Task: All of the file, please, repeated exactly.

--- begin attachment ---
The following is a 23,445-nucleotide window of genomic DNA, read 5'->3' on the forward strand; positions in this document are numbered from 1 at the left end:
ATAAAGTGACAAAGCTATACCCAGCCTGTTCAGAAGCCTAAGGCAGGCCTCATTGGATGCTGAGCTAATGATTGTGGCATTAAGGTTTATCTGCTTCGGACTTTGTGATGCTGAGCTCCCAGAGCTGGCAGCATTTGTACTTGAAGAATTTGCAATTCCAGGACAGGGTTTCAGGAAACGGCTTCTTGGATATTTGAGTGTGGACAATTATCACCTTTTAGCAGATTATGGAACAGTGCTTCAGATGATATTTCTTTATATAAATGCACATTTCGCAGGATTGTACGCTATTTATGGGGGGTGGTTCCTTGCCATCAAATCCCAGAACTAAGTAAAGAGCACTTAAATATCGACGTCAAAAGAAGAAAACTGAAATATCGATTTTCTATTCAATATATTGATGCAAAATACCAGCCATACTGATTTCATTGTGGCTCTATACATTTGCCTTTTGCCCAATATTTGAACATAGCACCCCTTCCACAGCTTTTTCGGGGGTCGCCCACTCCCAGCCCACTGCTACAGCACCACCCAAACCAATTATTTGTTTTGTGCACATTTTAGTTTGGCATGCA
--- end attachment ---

The following is a 23,445-nucleotide window of genomic DNA, read 5'->3' on the forward strand; positions in this document are numbered from 1 at the left end:
ATAAAGTGACAAAGCTATACCCAGCCTGTTCAGAAGCCTAAGGCAGGCCTCATTGGATGCTGAGCTAATGATTGTGGCATTAAGGTTTATCTGCTTCGGACTTTGTGATGCTGAGCTCCCAGAGCTGGCAGCATTTGTACTTGAAGAATTTGCAATTCCAGGACAGGGTTTCAGGAAACGGCTTCTTGGATATTTGAGTGTGGACAATTATCACCTTTTAGCAGATTATGGAACAGTGCTTCAGATGATATTTCTTTATATAAATGCACATTTCGCAGGATTGTACGCTATTTATGGGGGGTGGTTCCTTGCCATCAAATCCCAGAACTAAGTAAAGAGCACTTAAATATCGACGTCAAAAGAAGAAAACTGAAATATCGATTTTCTATTCAATATATTGATGCAAAATACCAGCCATACTGATTTCATTGTGGCTCTATACATTTGCCTTTTGCCCAATATTTGAACATAGCACCCCTTCCACAGCTTTTTCGGGGGTCGCCCACTCCCAGCCCACTGCTACAGCACCACCCAAACCAATTATTTGTTTTGTGCACATTTTAGTTTGGCATGCA